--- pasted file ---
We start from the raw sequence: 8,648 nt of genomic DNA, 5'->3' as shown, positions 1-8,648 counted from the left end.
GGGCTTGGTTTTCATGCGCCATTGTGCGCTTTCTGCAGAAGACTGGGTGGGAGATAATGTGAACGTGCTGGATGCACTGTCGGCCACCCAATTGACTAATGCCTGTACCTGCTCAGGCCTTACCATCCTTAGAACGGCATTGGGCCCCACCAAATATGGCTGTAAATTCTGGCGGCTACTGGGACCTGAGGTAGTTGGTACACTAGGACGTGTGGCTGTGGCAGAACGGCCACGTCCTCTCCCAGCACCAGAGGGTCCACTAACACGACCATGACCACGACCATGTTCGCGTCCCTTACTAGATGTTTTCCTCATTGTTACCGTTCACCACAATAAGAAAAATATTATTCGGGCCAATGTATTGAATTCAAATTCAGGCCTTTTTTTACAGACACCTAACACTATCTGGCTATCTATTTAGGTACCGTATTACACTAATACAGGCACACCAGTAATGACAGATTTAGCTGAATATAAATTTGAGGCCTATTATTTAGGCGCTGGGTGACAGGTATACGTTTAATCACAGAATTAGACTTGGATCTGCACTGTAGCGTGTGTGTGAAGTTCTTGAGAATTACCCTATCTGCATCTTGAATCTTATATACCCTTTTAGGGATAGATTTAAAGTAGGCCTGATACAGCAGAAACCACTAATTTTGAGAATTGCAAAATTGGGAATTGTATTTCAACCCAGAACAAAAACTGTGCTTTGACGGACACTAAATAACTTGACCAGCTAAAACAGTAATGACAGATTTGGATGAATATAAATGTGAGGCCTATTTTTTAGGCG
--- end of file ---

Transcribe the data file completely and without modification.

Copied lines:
We start from the raw sequence: 8,648 nt of genomic DNA, 5'->3' as shown, positions 1-8,648 counted from the left end.
GGGCTTGGTTTTCATGCGCCATTGTGCGCTTTCTGCAGAAGACTGGGTGGGAGATAATGTGAACGTGCTGGATGCACTGTCGGCCACCCAATTGACTAATGCCTGTACCTGCTCAGGCCTTACCATCCTTAGAACGGCATTGGGCCCCACCAAATATGGCTGTAAATTCTGGCGGCTACTGGGACCTGAGGTAGTTGGTACACTAGGACGTGTGGCTGTGGCAGAACGGCCACGTCCTCTCCCAGCACCAGAGGGTCCACTAACACGACCATGACCACGACCATGTTCGCGTCCCTTACTAGATGTTTTCCTCATTGTTACCGTTCACCACAATAAGAAAAATATTATTCGGGCCAATGTATTGAATTCAAATTCAGGCCTTTTTTTACAGACACCTAACACTATCTGGCTATCTATTTAGGTACCGTATTACACTAATACAGGCACACCAGTAATGACAGATTTAGCTGAATATAAATTTGAGGCCTATTATTTAGGCGCTGGGTGACAGGTATACGTTTAATCACAGAATTAGACTTGGATCTGCACTGTAGCGTGTGTGTGAAGTTCTTGAGAATTACCCTATCTGCATCTTGAATCTTATATACCCTTTTAGGGATAGATTTAAAGTAGGCCTGATACAGCAGAAACCACTAATTTTGAGAATTGCAAAATTGGGAATTGTATTTCAACCCAGAACAAAAACTGTGCTTTGACGGACACTAAATAACTTGACCAGCTAAAACAGTAATGACAGATTTGGATGAATATAAATGTGAGGCCTATTTTTTAGGCG